A home owner mixes art with flowers to make his backyard come alive.
By Karen L. Kirsch, Louisville, Ohio
When artist Russ Hench moved into his home 3 years ago, it was similar to others in the area. It was stately and handsome, with mature trees and a manicured lawn, but there was very little in the way of flowers and color.
As a professional landscape designer for more than 25 years, Russ was eager to work on his own yard for a change. In just 2 years, he transformed his ho-hum expanse of grass and overgrown plantings into a series of dramatic outside rooms.
"I wanted to bring the indoors outside," Russ says. "I designed my backyard to be a place where people can relax and feel at home."
Russ' neighborhood in Canton, Ohio is known for its elegant Tudor-style homes built in the 1920s and '30s, each with its own unique character. Unfortunately, the landscaping didn't match the house, so Russ set out to give the space the elegance it deserved.
To kick things off, Russ removed most of the existing shrubbery around the house. He knew it would be better to start from scratch.
"Fifty years ago, we didn't have the variety of plants we have today," Russ says. "People used to plant rhododendrons that grew 20 feet high or more. Now, we have plants that are more manageable."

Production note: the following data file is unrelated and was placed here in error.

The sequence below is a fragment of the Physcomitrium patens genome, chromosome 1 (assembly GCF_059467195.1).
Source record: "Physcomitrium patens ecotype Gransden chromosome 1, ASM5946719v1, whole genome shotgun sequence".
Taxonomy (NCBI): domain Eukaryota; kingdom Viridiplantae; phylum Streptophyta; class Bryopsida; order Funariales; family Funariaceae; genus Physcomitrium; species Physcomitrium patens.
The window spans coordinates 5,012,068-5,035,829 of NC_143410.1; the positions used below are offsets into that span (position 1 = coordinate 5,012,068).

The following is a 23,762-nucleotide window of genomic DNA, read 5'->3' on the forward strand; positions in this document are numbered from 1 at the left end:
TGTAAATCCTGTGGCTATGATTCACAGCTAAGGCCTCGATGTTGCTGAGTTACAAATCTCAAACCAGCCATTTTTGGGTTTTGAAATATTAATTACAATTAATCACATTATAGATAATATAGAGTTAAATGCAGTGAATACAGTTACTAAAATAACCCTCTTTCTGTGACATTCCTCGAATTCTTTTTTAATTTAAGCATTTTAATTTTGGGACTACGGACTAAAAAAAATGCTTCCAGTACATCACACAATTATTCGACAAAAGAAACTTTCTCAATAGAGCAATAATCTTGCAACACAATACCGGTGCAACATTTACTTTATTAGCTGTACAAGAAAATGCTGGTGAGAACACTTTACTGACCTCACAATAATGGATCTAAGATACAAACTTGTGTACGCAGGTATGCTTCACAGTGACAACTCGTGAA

After he started getting the plants in place, Russ moved on to the bigger picture. He needed to design a pergola for a local home and garden show, so he offered to pay for the materials so he could keep it for his own yard. Following the show, he dismantled the piece and reinstalled it at his home.
"It was a win-win arrangement," Russ says. "The pergola made my patio complete, and then I planted silver lace vine to cover the area and add some shade. Silver lace was perfect. It's a wonderfully rampant vine without being destructive."
The Right Accessories
Russ enjoys incorporating his artistic side into his garden. One of the most impressive areas in his garden is a wall just beyond the patio filled with artful metal suns (far left), some of which he created himself. Above the pergola are hand-blown glass globes suspended over a table (above), adding whimsical tranquility to the area.
Pathways of brick and gravel meander through the entire garden, which Russ ties together through repeated colors and textures. For instance, a cedar fence flows naturally from the weathered cedar wood shingles of the house.
While plants like shrub roses, black-eyed Susans, viburnums and sweet potato vines are common elements throughout Russ' garden, it's the artwork that makes the space unique.
Formal with a Twist
"It's the theme of my garden from front to back," Russ says. "It's important for me to have artwork on the outside as well as inside at my home. My backyard has a sense of formality, but with a twist."
Russ mostly uses common plants, especially annuals, to make a statement in his own garden. So what accounts for his showy results?
"I'm not one of those less-is-more people," Russ says. "I like abundance. I may use ordinary flowers, but I use a lot of them, and the results speak for themselves."